Mortgage Fraud Prevention Secrets

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LAS VEGAS — A panel at this week’s Global Technology Summit tackled mortgage fraud and talked about practical ways to prevent mortgage fraud at lending institutions.

The panel, entitled Global Though Leader Panel: Mortgage Fraud Prevention, was moderated by Founder and Publisher Sam Garcia.

Panelists included Jay Meadows, founder of Rapid Reporting; JJ Neilson from SunTrust Bank’s fraud and collateral risk department; Michael Richardson, who authored a book on mortgage fraud prevention and is president of; and Neal Umphress with the Federal Bureau of Investigation.

Many of the comments from the panelists emphasized the use of mortgage fraud prevention services.

Meadows, who previously sold Rapid Reporting to Equifax, said that criminals know the weak spots of each lender. They are aware of which companies don’t utilize services to verify identity or income. He pointed out how that despite the expense of third-party services, it is much less costly than a repurchase.

“They actually know better than we do,” Meadows stated. “You’re going to be adversely associated with not running these checks.”

SunTrust’s Neilson encouraged lenders to ensure that their employees are well-trained on how to utilize fraud-prevention services and data. He said many of these services help identify players who have a hidden interest in closing the transaction.

Meadows explained that implementation plans need to ensure that the services work.

Meadows highlighted a trend where lenders are approving loan modifications based on the application information that was submitted at origination — even though some of that information might have been fraudulent. He noted that this bad information is contributing to modifications that are re-defaulting an average of three months after being completed.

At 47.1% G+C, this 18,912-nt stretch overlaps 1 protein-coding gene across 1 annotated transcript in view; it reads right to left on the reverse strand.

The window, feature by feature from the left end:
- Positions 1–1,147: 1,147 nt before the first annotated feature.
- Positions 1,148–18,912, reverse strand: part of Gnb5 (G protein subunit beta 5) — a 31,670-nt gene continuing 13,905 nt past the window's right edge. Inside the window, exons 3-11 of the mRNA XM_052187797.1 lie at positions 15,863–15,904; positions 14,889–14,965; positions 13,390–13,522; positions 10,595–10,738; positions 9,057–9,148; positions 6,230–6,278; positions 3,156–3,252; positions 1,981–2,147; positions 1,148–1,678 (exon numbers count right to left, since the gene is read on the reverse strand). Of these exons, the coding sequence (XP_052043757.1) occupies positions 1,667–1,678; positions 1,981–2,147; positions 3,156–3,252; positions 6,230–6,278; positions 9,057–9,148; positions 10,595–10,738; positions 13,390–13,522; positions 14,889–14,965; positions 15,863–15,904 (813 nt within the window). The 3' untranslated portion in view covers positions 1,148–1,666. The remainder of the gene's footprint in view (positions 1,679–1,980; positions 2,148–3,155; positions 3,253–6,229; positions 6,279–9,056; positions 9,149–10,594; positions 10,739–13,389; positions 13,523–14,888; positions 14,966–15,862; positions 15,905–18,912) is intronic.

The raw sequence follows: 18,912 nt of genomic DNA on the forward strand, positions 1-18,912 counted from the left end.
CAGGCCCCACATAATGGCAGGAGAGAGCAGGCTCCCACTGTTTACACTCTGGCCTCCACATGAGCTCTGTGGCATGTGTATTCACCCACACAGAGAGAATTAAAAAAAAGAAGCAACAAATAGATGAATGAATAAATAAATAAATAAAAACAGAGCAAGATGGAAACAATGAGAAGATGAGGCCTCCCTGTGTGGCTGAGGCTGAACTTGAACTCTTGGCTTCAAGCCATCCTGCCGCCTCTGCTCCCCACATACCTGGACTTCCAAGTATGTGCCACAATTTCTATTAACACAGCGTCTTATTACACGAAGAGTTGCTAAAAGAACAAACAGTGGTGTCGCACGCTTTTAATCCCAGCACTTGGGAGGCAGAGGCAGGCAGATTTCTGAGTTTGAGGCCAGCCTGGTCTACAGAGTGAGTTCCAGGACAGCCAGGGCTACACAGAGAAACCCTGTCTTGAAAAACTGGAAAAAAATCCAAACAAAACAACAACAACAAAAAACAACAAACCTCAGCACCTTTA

Umphress, who specializes in white-collar crimes at the FBI, said that most fraud isn’t reported until there is an actual loss, and then it’s still as much as a year before the report is filed.

BrokerPriceOpinion’s Richardson said that mortgage fraud can’t really occur unless there is an inflated value, and lenders who do a better job with due diligence in this area have a much better chance of preventing fraud.

“Without an inflated value, the fraud scheme doesn’t work. Period,” Richardson explained.

Appraisal fraud comes in more than one form. In addition to legitimate appraisers who succumb to pressure (or monetary incentives) to inflate the fair market value, there are also players who steal the identification of a legitimate appraiser and prepare fraudulent reports.

The FBI’s Umphress said appraiser ID fraud has been around for years.

Meadows, from RapidReporting, said much of this type of fraud can be prevented by knowing the people in the process.

“It goes back to the old brokerage thing ‘know your client,'” Meadows said. “You got to know your appraiser. You gotta know who you’re doing business with.”

Richardson said that if a bad appraisal can be spotted up front, then it’s likely that digging through the file can turn up even more fraudulent activity or a fraud ring. He indicated that the ringleaders in many cases do a good job of not letting players in the schemes learn the identities of other players.

An audience member who works for a non-profit organization, Michael Blackburn, brought up a new kind of fraud that involves people filing fraudulent documents with county recorders to steal the property title from the current owners. The lenders usually aren’t made aware of the crime until the losses have already occurred.

Although Blackburn said these are primarily handled through civil court, Umphress said that the FBI also prosecutes such cases in criminal court. Richardson said some counties have been successful in preventing this kind of fraud by sending out certified letters to the owners of record and holding off on title transfer until after the letters are mailed.


Mortgage Daily Staff


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